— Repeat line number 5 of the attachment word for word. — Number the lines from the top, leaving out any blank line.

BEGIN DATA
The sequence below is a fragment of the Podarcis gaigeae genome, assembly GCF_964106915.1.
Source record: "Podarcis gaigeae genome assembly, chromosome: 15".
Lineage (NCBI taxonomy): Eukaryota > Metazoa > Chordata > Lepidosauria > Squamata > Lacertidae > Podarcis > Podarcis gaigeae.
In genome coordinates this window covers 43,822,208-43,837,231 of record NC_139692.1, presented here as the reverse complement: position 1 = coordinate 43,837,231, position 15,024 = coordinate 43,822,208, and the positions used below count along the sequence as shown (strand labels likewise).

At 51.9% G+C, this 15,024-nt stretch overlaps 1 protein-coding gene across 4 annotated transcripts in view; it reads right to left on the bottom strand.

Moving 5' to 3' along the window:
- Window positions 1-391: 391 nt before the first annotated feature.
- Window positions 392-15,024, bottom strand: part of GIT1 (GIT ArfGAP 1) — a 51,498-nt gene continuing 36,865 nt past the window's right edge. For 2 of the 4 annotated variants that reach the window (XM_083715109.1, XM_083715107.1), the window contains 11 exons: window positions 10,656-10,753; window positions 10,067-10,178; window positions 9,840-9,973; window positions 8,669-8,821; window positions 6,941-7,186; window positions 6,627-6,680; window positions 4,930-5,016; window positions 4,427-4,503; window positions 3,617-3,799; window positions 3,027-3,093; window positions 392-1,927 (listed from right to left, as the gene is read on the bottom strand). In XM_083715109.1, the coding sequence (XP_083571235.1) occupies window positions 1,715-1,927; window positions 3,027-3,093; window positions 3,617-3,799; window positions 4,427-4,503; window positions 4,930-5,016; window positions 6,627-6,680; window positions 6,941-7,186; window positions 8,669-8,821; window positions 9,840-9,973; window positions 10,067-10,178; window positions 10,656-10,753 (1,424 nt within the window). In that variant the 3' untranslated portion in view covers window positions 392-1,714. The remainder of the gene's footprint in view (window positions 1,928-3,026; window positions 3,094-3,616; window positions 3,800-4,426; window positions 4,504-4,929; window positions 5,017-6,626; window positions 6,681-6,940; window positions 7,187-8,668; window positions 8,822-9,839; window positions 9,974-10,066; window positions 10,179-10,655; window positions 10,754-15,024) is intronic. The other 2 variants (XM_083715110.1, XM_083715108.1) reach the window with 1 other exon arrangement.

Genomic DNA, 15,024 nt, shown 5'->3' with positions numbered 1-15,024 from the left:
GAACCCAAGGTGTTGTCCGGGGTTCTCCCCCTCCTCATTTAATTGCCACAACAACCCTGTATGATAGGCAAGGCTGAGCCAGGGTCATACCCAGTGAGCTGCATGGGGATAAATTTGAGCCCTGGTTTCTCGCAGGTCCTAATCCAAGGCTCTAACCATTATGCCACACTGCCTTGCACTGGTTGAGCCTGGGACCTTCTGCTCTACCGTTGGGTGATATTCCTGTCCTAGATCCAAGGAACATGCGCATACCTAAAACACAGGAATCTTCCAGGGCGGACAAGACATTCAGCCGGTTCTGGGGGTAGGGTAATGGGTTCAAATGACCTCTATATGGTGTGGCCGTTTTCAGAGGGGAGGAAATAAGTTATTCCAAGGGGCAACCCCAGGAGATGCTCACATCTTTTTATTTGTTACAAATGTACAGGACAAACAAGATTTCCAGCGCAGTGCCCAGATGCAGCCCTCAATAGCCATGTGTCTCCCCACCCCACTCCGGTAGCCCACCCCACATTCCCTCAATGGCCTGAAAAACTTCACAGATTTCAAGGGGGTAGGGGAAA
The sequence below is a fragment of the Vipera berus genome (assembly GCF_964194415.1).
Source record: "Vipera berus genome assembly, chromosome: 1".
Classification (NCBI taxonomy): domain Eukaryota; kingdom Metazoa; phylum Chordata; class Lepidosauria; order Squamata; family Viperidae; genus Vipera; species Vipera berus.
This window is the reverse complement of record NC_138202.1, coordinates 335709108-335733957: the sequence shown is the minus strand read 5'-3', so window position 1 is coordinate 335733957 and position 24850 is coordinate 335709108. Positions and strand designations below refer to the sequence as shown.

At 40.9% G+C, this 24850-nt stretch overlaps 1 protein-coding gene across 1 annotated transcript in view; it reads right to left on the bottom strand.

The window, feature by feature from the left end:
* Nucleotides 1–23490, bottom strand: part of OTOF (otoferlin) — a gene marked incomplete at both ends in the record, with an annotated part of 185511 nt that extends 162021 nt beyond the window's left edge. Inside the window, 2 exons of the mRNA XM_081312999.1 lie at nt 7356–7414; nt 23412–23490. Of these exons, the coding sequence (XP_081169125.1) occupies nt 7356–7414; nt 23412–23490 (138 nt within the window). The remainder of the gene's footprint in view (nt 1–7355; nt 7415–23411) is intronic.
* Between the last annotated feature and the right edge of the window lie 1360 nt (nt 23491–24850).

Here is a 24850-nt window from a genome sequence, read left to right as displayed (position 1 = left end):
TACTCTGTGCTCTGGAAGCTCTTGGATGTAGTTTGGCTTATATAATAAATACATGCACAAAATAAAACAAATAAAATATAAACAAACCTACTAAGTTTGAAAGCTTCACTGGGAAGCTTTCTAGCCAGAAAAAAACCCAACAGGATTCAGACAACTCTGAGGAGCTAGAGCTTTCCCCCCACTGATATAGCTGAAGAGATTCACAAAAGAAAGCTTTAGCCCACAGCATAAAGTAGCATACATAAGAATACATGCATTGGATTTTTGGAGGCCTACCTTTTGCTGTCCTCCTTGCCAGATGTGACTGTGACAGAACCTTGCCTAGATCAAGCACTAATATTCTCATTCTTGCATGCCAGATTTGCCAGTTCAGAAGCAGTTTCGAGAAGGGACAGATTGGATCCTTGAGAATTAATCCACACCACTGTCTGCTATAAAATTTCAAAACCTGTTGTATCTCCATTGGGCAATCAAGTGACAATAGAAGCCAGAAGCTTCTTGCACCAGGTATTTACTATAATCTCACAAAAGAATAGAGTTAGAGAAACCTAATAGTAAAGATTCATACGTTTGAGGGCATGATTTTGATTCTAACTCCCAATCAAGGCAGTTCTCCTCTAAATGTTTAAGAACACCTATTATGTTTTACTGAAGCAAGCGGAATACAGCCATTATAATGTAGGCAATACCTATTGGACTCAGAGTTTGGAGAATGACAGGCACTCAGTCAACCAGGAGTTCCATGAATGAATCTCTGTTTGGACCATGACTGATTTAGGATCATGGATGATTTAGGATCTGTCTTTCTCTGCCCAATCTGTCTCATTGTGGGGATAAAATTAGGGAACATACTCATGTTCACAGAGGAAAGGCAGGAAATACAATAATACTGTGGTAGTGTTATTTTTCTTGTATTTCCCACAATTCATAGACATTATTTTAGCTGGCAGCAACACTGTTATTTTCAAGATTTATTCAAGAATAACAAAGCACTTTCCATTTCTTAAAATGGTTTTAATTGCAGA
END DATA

At 51.9% G+C, this 15,024-nt stretch overlaps 1 protein-coding gene across 4 annotated transcripts in view; it reads right to left on the bottom strand.